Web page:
In most of my fly casting sessions I use the
example of Mike Tyson. No, nothing to do with
ear-biting; fly-casting. Now, I have no idea
whether he fly-casts or not, but I will say this.
I think, if he wanted to, he would be a very, very
good caster. I would welcome the opportunity to
teach him in fact.
Most of you have an image of him in a fight; he comes
in low, no long punches, elbows bent, tight, short,
from the shoulder, power developed with his biceps.
What you will not see him doing is hitting with his
arm extended. Why not? No power that way. Forgive me,
but I have seen some guys casting who looked a lot
like some old lady smacking a guy over the head with
an umbrella; same exact motion, really.
I am going to assume by now you know something about
casting. This you can do right now. At your computer.
I dare you to try it. (Make sure no one can see you
though, looks silly) Put your left hand on your right
bicep. (The big muscle between your elbow and shoulder)
Ok, now while holding the left hand there, make some
pretend casting strokes with your right arm.
You already know you need to stop the rod to form
line-loops, so make sure you come to a nice hard stop
in both directions. Notice how the bicep muscle is
involved. You can feel it with your left hand; that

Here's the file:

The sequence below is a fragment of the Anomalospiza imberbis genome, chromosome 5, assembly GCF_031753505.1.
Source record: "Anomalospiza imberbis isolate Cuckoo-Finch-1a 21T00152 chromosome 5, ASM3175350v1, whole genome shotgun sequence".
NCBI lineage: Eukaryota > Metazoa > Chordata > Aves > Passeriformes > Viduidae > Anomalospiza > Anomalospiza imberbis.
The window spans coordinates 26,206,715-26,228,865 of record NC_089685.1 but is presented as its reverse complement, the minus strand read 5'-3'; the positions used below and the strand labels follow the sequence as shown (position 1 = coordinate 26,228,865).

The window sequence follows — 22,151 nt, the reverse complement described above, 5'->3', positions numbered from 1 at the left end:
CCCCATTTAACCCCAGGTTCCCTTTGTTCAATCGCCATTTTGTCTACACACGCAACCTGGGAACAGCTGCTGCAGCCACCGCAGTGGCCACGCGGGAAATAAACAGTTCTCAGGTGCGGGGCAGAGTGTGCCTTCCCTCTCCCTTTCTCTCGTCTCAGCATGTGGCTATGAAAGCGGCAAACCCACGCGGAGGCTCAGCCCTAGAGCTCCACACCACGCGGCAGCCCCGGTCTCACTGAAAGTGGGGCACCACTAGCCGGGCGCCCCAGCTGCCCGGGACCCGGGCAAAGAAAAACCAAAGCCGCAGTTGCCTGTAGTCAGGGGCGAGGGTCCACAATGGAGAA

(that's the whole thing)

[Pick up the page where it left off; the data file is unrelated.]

is if you have not raised your right arm! Keep the arm
down and the bicep works. It stops the rod.
Now try this. Raise your right arm way up. Almost
straight up like you have seen some guys try to cast.
Repeat the casting strokes with it up like that. Notice
how the bicep no longer even moves? Try stopping the
rod with your arm up like that. Doesn't work, does it?
The point here is this. If you need to stop the rod
to form nice tight loops, use the best muscle for the
job. If you raise your arm, all you have to use is your
wrist. Lower it and you have the power of your bicep
to do the job right. This is the main point the first
FFF 'Master' Certified Casting Instructor, Rich Ward,
drills into every student.
Of course this is much more important when casting a
longer fly line. For short stuff you can stop the rod
with your wrist or forearm. Some casts require hardly
any stop at all.
As a fly-caster moves up from the four or five weight
rods to the eights, he needs to learn how to stop the
rod better. With rods this size he is required to cast
longer distances. At the same time he is using a rod,
heavier, which is harder to stop than the light ones.
This sometimes retards the development of learning the
hard stop. The caster often tries to cast them the same
way he did the light ones, big gentle loops. When that
does not work, he swings them harder. That of course,
does not work at all. He has to learn the stop. ~ JC